It is common to see parents posting pictures of their children on social media, as a way of sharing their parenting journey and memorable moments with their kids. However, given the perils associated to social media and the internet-of-things (IOT), should we be concerned?
This behaviour has been coined as ‘sharenting’ – where parents share their kids’ photos or videos on social media, such as Facebook, or blog about their daily life. Sharenting seems harmless and a reasonable thing to do as part of sharing your journey and experiences as parent. Parents can keep family and friends updated, share parenting advice, and receive emotional and practical support. It is also one way to preserve significant moments with their children such as the first steps, birthdays and heart-warming situations, or even funny ones.
Nevertheless, sharenting also raises concerns when parents share too much about their children or reveal their kids’ location or other sensitive information. Posting details of your kids online leaves a digital footprint that they may not appreciate, such as embarrassing moments for them that you find to be amusing. You also lose control over the data as anyone can copy, edit or use it without your discretion, and data collectors and advertisers may use the data for profiling customers. In a way, poor sharenting can be considered an invasion of your children’s rights to privacy and protection from future embarrassment.
When parents overshare, there can be real life consequences. Materials uploaded to social media may be repurposed for inappropriate or illegal means. For example, innocent everyday photos of children posted on social media were found on pornography sites accompanied by explicit inappropriate comments, as reported in a 2015 Australian survey. Other threats include identity theft and digital kidnapping (a stranger uses a child’s photos to make it look as if the child is theirs).
As mentioned, sharenting can be embarrassing to children, especially when their photos or videos – which may seem funny or amusing to parents, but not to them – are uploaded without their consent. This can make them feel self-conscious and less confident, or worse, lead to bullying by peers at school, affecting their overall mental health. Revealing certain information such as their location or daily routine also puts them at risk of being preyed upon, harmed or kidnapped by cyber predators. These unintended consequences may seem extreme for simply posting your kids’ photos online, but they can happen to anyone, including you!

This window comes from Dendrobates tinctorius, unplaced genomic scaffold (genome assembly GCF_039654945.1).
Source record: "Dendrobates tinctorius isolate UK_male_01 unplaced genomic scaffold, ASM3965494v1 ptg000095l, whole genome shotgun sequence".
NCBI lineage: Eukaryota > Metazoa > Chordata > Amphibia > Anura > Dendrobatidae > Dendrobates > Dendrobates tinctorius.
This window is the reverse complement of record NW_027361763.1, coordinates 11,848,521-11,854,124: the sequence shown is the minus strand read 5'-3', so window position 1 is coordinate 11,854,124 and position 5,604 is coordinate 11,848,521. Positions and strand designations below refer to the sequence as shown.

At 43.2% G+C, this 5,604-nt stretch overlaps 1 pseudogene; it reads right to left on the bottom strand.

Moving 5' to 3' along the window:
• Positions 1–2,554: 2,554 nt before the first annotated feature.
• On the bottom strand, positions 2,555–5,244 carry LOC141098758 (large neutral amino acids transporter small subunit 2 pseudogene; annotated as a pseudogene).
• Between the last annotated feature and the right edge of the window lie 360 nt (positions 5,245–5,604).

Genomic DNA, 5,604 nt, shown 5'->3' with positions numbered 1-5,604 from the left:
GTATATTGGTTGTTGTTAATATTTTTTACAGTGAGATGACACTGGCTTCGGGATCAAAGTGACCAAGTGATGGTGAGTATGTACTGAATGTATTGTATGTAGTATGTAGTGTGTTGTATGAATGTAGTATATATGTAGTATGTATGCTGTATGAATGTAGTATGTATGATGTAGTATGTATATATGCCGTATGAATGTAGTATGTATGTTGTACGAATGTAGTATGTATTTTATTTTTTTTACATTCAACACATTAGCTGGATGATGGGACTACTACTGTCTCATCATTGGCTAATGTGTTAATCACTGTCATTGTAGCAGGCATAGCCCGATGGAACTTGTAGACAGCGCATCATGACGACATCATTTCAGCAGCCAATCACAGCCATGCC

To share or not?
It is natural for parents to want to share or record moments with their loved ones. But what are the limits when it comes to sharenting? Here are some guidelines.
- Limit your audience. Scrutinise the privacy settings of your posts on different social media and impose appropriate controls. Where necessary, you may also set your social media profile to ‘private’ instead of ‘public’. Consider restricting posts about your kids only to family and close friends.
- Use a nickname. This is one way to protect your kids’ privacy and identity. Use acronyms or other ambiguous names like ‘My munchkin’ or ‘Little one’. Consider blurring their faces if you are sharing about their struggles.
- Opt for private photo-sharing sites. Sites like Google Photos or Dropbox are more secure and private, and it is easier to control your audience. Do not use social media sites as your one-stop photo archive, especially for photos with your kids and family.
- Avoid personally identifiable information. This includes home addresses, school or childcare signboards or other details that can be used to track your kids. Turn off the geo-tagging feature on your social media!
- Respect other children’s privacy. Try not to include your kids’ friends in photos that you post. If not possible, you can blur their faces or ask for their parents’ permission.
- Ask for their consent. You can start when they are old enough to understand the concept of privacy, consent and social media (around 6 to 8 years old). Explain why you want to share their photos and respect their decision if they do not agree.
Most children are usually receptive to parents occasionally sharing their photos or stories, but it is still a tough act to balance between parents’ rights to share their experiences and their children’s rights to privacy. Of paramount importance however is for parents to consider their child’s perspective and the consequences whenever they share anything online.
An educational contribution by Malaysian Society of Clinical Psychology.